(I) Any news articles, editorial endorsements, opinion or commentary writings, or letters to the editor printed in a newspaper, magazine or other periodical not owned or controlled by a candidate or political party;
(II) Any editorial endorsements or opinions aired by a broadcast facility not owned or controlled by a candidate or political party;
(III) Any communication by persons made in the regular course and scope of their business or any communication made by a membership organization solely to members of such organization and their families;
(IV) Any communication that refers to any candidate only as part of the popular name of a bill or statute.

Colo. Const. art. XXVIII, § 2 (7)(b); C.R.S. § 1–45–103(9).

Article XXVIII and the FCPA define an “expenditure” as:

[A]ny purchase, payment, distribution, loan, advance, deposit, or gift of money by any person for the purpose of expressly advocating the election or defeat of a candidate or supporting or opposing a ballot issue or ballot question. An expenditure is made when the actual spending occurs or when there is a contractual agreement requiring such spending and the amount is determined.

Colo. Const. art. XXVIII, § 2 (8)(a); C.R.S. § 1–45–103(10). The term “expenditure” does not include:

(I) Any news articles, editorial endorsements, opinion or commentary writings, or letters to the editor printed in a newspaper, magazine or other periodical not owned or controlled by a candidate or political party;
(II) Any editorial endorsements or opinions aired by a broadcast facility not owned or controlled by a candidate or political party;
(III) Spending by persons, other than political parties, political committees and small donor committees, in the regular course and scope of their business or payments by a membership organization for any communication solely to members and their families;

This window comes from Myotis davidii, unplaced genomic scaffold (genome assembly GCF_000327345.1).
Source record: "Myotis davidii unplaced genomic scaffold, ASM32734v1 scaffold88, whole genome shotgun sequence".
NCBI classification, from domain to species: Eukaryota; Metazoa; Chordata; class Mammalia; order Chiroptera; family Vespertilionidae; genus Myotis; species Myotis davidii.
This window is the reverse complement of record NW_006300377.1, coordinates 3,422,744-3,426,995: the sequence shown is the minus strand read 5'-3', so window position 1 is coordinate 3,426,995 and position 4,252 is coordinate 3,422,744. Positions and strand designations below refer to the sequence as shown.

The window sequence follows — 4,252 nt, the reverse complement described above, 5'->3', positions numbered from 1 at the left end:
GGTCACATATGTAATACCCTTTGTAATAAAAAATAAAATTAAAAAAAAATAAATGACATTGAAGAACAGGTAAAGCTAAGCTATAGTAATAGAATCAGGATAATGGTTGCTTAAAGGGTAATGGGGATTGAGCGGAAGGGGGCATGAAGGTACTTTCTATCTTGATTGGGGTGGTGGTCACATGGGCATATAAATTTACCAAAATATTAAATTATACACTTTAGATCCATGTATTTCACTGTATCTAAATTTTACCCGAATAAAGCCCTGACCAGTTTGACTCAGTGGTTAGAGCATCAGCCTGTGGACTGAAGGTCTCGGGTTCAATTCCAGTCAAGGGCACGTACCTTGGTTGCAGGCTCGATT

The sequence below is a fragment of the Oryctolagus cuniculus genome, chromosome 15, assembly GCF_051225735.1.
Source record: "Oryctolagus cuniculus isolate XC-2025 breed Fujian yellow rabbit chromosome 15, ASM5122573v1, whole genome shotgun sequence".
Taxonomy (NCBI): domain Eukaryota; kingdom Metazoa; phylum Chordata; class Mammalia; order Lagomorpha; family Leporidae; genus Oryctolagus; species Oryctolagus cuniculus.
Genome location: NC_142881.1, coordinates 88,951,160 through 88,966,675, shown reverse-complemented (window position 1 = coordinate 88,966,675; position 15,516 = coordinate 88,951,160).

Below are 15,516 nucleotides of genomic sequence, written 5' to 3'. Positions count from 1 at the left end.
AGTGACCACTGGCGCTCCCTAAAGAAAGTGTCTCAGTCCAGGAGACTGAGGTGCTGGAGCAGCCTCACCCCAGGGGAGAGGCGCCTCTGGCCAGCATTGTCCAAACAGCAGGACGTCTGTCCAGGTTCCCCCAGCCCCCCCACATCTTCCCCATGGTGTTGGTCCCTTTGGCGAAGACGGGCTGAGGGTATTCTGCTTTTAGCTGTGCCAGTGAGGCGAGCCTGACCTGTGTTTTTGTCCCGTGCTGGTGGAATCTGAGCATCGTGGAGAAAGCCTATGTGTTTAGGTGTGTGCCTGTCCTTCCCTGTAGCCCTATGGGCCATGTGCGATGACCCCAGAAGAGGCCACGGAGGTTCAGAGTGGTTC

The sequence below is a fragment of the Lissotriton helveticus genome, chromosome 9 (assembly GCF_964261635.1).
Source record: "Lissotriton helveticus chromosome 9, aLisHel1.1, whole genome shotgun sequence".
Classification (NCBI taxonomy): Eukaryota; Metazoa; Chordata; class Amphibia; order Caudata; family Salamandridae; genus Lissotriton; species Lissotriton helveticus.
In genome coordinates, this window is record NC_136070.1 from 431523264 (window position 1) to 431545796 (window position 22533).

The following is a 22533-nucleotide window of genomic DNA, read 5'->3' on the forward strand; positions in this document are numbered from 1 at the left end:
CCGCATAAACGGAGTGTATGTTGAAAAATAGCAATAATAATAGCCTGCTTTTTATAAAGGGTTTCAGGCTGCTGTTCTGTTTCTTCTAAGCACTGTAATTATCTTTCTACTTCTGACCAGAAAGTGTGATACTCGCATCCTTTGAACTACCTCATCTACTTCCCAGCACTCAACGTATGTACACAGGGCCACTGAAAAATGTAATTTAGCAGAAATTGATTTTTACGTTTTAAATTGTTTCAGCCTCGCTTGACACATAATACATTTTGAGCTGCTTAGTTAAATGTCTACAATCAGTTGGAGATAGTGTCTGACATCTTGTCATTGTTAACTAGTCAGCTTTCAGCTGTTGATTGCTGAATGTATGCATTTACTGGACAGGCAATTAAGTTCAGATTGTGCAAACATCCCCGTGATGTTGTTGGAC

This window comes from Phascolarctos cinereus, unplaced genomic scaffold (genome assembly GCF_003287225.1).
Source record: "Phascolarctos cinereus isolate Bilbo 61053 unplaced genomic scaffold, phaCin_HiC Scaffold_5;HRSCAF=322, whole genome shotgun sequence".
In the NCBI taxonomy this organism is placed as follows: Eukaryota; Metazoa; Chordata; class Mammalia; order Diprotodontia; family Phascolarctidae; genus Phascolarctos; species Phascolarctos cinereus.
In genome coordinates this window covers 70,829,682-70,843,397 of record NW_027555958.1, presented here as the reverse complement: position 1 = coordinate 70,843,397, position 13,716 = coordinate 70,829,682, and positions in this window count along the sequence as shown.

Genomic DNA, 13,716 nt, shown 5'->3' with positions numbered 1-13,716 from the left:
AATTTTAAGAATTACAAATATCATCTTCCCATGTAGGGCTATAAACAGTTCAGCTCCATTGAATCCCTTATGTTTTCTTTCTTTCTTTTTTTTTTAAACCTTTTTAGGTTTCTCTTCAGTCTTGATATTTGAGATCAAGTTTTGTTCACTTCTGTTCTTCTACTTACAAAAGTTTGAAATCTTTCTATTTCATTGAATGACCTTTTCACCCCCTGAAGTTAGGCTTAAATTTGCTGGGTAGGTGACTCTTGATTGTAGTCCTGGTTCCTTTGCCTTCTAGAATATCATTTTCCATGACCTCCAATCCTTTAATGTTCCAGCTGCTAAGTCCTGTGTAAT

(IV) Any transfer by a membership organization of a portion of a member's dues to a small donor committee or political committee sponsored by such membership organization; or payments made by a corporation or labor organization for the costs of establishing, administering, or soliciting funds from its own employees or members for a political committee or small donor committee.

Colo. Const. art. XXVIII, § 2 (8)(b); C.R.S. § 1–45–103(10). Article XXVIII and the FCPA define an “independent expenditure” as “an expenditure that is not controlled by or coordinated with any candidate or agent of such candidate.” Colo. Const. art. XXVIII, § 2 (9); C.R.S. § 1–45–103(11).

Section 6 of Article XXVIII provides that any person expending $1000 or more per calendar year on electioneering communications must submit reports to the Colorado Secretary of State, which include spending on the electioneering communication as well as the name, address, occupation, and employer of any person that contributed more than $250 to fund the communication. Colo. Const. art. XXVIII, § 6 (1). Section 1–45–108 of the Colorado Revised Statutes governs the timing and contents of such reports.

Section 5 provides that any person making an independent expenditure in excess of $1000 per calendar year must file a notice with the Secretary of State describing the independent expenditure and disclosing the candidate who it is intended to support or oppose. Colo. Const. art. XXVIII, § 5 (1). The person making the independent expenditure must also prominently disclose its identity in the resulting communication. Id. § 5 (2). C.R.S. 1–45–107.5 governs the timing and contents of such notice. Just as in the case of electioneering communications, any...